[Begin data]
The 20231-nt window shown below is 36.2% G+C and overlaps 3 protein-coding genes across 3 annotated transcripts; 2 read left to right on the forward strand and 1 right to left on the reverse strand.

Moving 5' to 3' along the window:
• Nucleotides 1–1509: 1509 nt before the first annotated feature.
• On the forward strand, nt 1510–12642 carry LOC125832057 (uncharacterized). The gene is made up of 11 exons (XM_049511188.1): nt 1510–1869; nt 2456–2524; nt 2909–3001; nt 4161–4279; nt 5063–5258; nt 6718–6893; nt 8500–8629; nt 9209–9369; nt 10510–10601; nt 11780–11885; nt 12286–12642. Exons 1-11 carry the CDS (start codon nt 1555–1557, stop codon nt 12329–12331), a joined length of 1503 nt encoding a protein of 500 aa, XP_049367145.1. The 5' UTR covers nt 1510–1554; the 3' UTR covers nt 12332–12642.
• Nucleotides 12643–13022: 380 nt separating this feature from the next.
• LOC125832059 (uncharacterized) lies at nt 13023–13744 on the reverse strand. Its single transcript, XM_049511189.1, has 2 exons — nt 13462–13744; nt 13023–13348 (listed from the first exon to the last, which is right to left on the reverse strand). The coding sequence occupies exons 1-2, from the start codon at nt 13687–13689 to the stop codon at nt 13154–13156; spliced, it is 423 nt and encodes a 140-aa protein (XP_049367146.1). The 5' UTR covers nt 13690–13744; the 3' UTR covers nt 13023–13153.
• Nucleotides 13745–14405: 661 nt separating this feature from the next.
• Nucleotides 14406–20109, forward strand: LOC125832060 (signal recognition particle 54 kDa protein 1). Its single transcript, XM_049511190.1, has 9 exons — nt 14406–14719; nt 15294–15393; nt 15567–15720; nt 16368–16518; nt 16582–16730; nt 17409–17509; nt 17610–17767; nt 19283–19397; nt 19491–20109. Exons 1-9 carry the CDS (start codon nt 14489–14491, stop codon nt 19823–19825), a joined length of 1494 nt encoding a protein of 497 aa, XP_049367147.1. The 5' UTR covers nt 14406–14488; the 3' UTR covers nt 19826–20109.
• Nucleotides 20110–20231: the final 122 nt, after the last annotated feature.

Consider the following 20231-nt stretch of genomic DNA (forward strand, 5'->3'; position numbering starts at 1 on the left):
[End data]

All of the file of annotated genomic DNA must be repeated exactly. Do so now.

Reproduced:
The 20231-nt window shown below is 36.2% G+C and overlaps 3 protein-coding genes across 3 annotated transcripts; 2 read left to right on the forward strand and 1 right to left on the reverse strand.

Moving 5' to 3' along the window:
• Nucleotides 1–1509: 1509 nt before the first annotated feature.
• On the forward strand, nt 1510–12642 carry LOC125832057 (uncharacterized). The gene is made up of 11 exons (XM_049511188.1): nt 1510–1869; nt 2456–2524; nt 2909–3001; nt 4161–4279; nt 5063–5258; nt 6718–6893; nt 8500–8629; nt 9209–9369; nt 10510–10601; nt 11780–11885; nt 12286–12642. Exons 1-11 carry the CDS (start codon nt 1555–1557, stop codon nt 12329–12331), a joined length of 1503 nt encoding a protein of 500 aa, XP_049367145.1. The 5' UTR covers nt 1510–1554; the 3' UTR covers nt 12332–12642.
• Nucleotides 12643–13022: 380 nt separating this feature from the next.
• LOC125832059 (uncharacterized) lies at nt 13023–13744 on the reverse strand. Its single transcript, XM_049511189.1, has 2 exons — nt 13462–13744; nt 13023–13348 (listed from the first exon to the last, which is right to left on the reverse strand). The coding sequence occupies exons 1-2, from the start codon at nt 13687–13689 to the stop codon at nt 13154–13156; spliced, it is 423 nt and encodes a 140-aa protein (XP_049367146.1). The 5' UTR covers nt 13690–13744; the 3' UTR covers nt 13023–13153.
• Nucleotides 13745–14405: 661 nt separating this feature from the next.
• Nucleotides 14406–20109, forward strand: LOC125832060 (signal recognition particle 54 kDa protein 1). Its single transcript, XM_049511190.1, has 9 exons — nt 14406–14719; nt 15294–15393; nt 15567–15720; nt 16368–16518; nt 16582–16730; nt 17409–17509; nt 17610–17767; nt 19283–19397; nt 19491–20109. Exons 1-9 carry the CDS (start codon nt 14489–14491, stop codon nt 19823–19825), a joined length of 1494 nt encoding a protein of 497 aa, XP_049367147.1. The 5' UTR covers nt 14406–14488; the 3' UTR covers nt 19826–20109.
• Nucleotides 20110–20231: the final 122 nt, after the last annotated feature.

Consider the following 20231-nt stretch of genomic DNA (forward strand, 5'->3'; position numbering starts at 1 on the left):